Posted by: soupysays | April 24, 2006

bizarre bit of mongolia trivia

From a May 3, 1998 Washington Post Article by Barton Gellman,“‘Impressed’ Albright Gets a Taste of the New Mongolia”

A country mad about horse racing, archery and wrestling turned out to be fertile ground for Newt Gingrich’s “Contract With America” during the 1996 election here.

The International Republican Institute, an arm of the congressionally financed National Endowment for Democracy, brought the authors to Ulan Bator to help draft a “Contract With the Mongolian People” for the leaders of the Democratic Union, the governing coalition.

The contract called for private property rights, a free press and foreign investment, and its printing of 350,000 copies made it the most widely distributed document in Mongolian history.

The Democratic Party in Monoglia only held power between 1996 to 2000. The ex-communist party, Mongolian People’s Revolutionary Party, has controlled the government before 1996 (since the pull out by the Russians) and since 2000.

From a Winter 2002/2003 issue of The Mongolia Times

The rush by Mongolian democrats to embrace the free market has caused US conservatives to see this country of steppes, taiga and desert, as the bright shining light of developing-world capitalism. The International Republican Institute, the Republican wing of the National Endowment for Democracy in Washington, has an office in Ulan Bator to train local politicians. With their encouragement, the young democratic reformers have launched a sweeping privatisation programme – though it has since stalled – and introduced a bill for a 30 per cent flat tax, the dream of US Republicans such as Steve Forbes.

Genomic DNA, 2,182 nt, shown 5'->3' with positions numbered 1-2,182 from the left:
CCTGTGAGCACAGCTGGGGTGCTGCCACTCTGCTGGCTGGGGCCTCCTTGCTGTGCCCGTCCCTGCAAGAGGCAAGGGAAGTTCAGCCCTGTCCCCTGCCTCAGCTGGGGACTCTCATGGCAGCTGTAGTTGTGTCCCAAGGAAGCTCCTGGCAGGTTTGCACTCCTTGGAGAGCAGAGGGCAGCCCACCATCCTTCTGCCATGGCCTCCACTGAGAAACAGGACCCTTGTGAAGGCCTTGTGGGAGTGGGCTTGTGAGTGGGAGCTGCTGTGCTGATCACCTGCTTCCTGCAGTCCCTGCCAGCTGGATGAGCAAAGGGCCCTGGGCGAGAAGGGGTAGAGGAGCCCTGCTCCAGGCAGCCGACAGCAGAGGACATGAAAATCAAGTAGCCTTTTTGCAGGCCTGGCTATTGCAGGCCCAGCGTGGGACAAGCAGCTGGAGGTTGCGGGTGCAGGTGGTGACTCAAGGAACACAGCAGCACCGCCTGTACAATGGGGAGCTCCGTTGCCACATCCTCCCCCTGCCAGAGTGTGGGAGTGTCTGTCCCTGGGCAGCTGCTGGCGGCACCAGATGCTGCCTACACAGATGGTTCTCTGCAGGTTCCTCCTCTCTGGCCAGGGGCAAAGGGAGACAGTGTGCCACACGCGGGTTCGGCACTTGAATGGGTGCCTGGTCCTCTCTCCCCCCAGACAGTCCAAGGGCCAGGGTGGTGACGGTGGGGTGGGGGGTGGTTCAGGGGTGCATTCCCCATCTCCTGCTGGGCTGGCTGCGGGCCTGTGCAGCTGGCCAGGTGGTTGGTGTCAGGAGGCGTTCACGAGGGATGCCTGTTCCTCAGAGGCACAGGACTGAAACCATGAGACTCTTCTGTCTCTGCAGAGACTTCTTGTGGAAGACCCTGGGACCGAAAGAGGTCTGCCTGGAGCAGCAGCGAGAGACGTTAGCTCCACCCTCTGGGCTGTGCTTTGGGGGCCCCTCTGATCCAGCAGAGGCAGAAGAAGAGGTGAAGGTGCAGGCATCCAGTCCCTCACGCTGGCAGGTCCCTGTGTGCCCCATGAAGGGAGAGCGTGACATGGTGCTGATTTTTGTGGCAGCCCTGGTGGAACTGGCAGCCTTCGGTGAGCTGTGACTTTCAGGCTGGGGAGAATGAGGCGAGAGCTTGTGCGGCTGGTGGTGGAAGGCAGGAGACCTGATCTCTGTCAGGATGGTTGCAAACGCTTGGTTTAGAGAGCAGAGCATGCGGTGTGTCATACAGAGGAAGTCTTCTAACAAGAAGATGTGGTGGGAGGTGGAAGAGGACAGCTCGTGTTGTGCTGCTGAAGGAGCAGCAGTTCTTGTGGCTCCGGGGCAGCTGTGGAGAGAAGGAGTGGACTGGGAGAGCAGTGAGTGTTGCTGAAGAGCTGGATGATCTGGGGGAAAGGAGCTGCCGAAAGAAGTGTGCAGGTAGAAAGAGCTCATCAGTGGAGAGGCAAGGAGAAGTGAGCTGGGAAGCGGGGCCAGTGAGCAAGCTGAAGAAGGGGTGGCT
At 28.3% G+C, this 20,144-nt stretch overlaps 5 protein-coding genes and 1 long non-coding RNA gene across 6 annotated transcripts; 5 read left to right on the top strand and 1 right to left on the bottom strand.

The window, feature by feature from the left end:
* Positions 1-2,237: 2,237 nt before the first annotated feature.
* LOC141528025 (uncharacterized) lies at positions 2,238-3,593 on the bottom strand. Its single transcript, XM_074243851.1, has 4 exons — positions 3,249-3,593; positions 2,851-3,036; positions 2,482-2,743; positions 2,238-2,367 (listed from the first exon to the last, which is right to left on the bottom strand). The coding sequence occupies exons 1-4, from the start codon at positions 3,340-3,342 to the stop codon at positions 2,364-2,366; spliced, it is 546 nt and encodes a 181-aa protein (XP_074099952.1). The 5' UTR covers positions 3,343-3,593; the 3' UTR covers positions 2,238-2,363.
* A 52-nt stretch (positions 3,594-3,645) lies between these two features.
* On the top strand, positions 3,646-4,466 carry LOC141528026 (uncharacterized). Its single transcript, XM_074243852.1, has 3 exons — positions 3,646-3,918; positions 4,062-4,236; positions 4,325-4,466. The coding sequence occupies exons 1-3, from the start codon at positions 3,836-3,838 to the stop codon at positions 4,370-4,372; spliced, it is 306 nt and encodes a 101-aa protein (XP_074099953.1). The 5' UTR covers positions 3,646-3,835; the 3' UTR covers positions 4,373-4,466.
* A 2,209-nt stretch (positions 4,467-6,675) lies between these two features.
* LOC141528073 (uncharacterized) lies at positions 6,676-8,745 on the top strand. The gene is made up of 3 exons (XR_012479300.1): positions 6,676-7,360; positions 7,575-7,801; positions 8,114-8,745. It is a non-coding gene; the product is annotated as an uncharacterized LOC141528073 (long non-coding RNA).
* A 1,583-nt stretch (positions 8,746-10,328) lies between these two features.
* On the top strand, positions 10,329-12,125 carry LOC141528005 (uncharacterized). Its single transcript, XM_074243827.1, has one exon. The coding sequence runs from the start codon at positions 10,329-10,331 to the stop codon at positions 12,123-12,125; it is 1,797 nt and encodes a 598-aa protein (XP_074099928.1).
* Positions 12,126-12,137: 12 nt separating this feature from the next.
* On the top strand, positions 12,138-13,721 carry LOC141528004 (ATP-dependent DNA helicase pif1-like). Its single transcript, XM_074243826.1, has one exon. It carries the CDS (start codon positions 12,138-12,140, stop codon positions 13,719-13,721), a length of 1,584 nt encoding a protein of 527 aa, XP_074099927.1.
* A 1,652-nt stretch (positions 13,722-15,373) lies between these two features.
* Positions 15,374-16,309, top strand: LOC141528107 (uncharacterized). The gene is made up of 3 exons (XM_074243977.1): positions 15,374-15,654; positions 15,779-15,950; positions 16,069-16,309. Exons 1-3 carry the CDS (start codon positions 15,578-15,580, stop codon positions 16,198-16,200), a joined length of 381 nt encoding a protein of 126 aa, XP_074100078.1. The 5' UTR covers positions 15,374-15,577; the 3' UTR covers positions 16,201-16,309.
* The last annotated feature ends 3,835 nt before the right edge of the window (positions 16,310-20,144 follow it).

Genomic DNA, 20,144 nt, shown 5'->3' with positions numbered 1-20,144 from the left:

Officials from the Soros Foundation, the International Monetary Fund, the Asia Foundation, the Asian Development Bank, USAID, the World Bank and other international organisations have descended on Mongolia to nurse it through shock therapy. The prognosis is mixed. A recent USAID report suggested that financial sector aid programmes might actually be hindering modernisation as they have helped bankrupt banks to find ways to stay afloat.


Responses

  1. this is enchanting. http://www.anewmexico.com


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